HUDSON RIVER OF BRICKS
GlenLily Grounds 2017
Saturday, Sept 30 & Sunday, Oct 1, 12-6pm
532 Grand Avenue, Newburgh, NY
THE INSTALLATION WILL BE ON VIEW BY APPOINTMENT IN OCTOBER
Three years into collecting bricks all along the Hudson River and New York City, my scale version of the Hudson River (formed out of historic Hudson River bricks) will at long last be on view. Handmade bricks are like fingerprints; no two are identical. The Hudson River region was the world capital of brick making in the late 19th Century and early 20th Century and fueled the city’s population boom. Hundreds of brick making facilities existed along the river from the late 1700s into the 1940s. None remain in business today.
Living in Brooklyn, it was an almost daily event that I saw brick edifices demolished, disassembled into piles that were gathered and carted off to points unknown. I started collecting bricks from destroyed buildings and defunct brickyards. After two decades in NYC, I followed these bricks back to their source along the Hudson and relocated to a 100+ year old house (with a brick foundation) in the city of Poughkeepsie. I even found a sizable stack of stamped bricks stored under my "new" home's deck.
Of the estimated 400 brickyards that once existed along the Hudson, I currently have 180 brickyards (and hundreds of bricks) represented in my collection. Each brick has the name or symbol of the historic brickyard stamped into the top indicating its origins. The stamps can only be seen before the bricks are assembled into structures or after the building is disassembled. "Hudson River of Bricks" forms the curves of the Hudson River (where the brickyards existed) from NYC to north of Albany. The work is created out of bricks that were originally clay dug from the river itself. I glazed one example from each brickyard with a watery blue hue and then re-firied them in a modern kiln. Each blue brick will be put in the geographic location along the sculpted river where the brickyard once stood.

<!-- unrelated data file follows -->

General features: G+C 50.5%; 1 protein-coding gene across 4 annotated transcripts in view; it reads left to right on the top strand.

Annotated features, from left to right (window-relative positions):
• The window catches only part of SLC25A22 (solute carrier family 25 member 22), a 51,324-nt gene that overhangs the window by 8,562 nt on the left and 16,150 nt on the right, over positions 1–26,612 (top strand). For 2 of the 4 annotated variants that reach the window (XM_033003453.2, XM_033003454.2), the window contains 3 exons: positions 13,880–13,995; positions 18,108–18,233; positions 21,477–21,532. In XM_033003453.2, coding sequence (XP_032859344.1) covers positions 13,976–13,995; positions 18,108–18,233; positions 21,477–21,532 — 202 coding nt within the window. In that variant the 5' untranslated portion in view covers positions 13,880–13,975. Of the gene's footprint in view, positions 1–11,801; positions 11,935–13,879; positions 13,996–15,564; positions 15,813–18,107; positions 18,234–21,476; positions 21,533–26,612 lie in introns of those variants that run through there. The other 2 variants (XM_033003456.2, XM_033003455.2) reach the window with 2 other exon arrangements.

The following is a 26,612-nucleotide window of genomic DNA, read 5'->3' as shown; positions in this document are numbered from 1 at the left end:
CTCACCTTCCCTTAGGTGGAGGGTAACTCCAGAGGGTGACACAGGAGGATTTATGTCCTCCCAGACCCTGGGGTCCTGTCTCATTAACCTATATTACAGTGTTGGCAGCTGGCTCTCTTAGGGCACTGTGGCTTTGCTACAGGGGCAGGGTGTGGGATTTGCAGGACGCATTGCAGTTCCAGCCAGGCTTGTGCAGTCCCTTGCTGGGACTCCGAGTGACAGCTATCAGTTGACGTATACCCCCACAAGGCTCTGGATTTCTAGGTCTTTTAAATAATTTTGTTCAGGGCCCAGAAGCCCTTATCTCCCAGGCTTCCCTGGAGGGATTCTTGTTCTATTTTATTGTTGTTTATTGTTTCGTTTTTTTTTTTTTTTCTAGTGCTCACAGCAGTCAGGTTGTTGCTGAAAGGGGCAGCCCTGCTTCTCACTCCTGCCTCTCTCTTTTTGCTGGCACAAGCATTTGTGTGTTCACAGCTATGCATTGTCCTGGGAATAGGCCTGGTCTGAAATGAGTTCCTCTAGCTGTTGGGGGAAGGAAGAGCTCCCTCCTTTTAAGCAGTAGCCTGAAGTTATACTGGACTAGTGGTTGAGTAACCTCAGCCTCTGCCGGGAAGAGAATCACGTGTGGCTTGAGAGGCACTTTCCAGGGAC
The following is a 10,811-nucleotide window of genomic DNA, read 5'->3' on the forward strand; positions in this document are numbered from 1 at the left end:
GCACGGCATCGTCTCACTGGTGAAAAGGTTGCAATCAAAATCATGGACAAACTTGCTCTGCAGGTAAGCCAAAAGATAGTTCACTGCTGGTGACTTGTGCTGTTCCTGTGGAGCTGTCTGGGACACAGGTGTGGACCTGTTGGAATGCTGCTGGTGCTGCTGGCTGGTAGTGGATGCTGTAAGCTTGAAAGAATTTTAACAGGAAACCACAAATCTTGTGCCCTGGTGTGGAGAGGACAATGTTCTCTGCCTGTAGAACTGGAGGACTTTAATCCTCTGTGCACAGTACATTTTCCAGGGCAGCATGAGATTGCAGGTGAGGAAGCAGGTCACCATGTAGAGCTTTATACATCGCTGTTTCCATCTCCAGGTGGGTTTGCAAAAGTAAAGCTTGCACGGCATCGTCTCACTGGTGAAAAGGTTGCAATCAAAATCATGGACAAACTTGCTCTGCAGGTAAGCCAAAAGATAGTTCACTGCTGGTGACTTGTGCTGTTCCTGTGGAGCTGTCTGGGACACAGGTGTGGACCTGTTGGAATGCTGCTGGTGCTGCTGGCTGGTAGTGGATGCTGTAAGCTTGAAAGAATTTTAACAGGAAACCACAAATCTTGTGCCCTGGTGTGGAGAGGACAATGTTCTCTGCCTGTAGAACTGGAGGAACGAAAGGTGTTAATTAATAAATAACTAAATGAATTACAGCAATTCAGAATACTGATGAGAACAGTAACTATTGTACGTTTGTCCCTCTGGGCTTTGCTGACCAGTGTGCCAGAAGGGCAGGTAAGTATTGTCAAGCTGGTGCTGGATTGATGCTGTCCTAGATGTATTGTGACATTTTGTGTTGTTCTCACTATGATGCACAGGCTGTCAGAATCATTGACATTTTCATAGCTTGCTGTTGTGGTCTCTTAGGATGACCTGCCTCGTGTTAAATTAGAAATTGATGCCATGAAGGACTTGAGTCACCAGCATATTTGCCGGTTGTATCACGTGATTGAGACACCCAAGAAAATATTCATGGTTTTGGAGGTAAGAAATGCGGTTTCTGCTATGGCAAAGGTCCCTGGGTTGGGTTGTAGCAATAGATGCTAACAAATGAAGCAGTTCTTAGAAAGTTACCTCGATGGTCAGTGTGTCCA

My goal is to collect an example from every Hudson Valley brickyard and I plan to eventually turn the work into a permanent public artwork in a brick-rich area along the Hudson.
To see images of the work in process visit: https://www.instagram.com/explore/tags/hudsonriverofbricks/
GlenLily Grounds 2017 is an exhibition curated by Lacey Fekishazy of outdoor site-specific art, installation and sculpture. It will be spread out on the estate over 11 acres of field, hill, and wood. This year we will feature work by Joseph Ayers, Jamie Chesser, Dave Choi, Vivien Abrams Collens, Angela Conant, Tom Costa, Andy Cross, Amy Feldman, Stacy Fisher, Daniel Giordano, Beka Goedde, Kate Harding, Gabriel Hurier, Will Hutnick, Julian Armand Jimarez-Howard, Elisa Lendvay, Charlie Malgat, MaryKate Maher, Matthew Mahler, Page Ogden, Antonia Perez, Trevor Reese, Kristen Rego & Nik Jacobs, Ryan Roa, Steve Rossi, Ryan Scails, Zach Seeger, Greg Slick, Elisa Soliven, Jean-Marc Superville Sovak, Karen Tepaz, Julia Whitney Barnes, & Andrew Woolbright. Lacey is the founder and director of Sardine in Bushwick.
This massive installation is made possible thanks to the dozens of people who gave me bricks and advised me on all things brick-related. A very special thank you to Roy Budnik at the Mid-Hudson Heritage Center, Andy van der Poel and Fred Rieck at BrickCollecting.com (an excellent resource that was invaluable to researching the history of bricks), Stephanie LaRose Lewison (her impressive collection is well documented here), Jean-Marc Superville Sovak for being my brick-brother and is even loaning me the brick-mobile-pickup, Lacey Fekishazy for providing the perfect location to install this work, and my dear husband Sean Hemmerle who has spent countless hours digging through sludge and bugs to brick-hunt with me!!!!!
If you have bricks to donate to the project, please be in touch.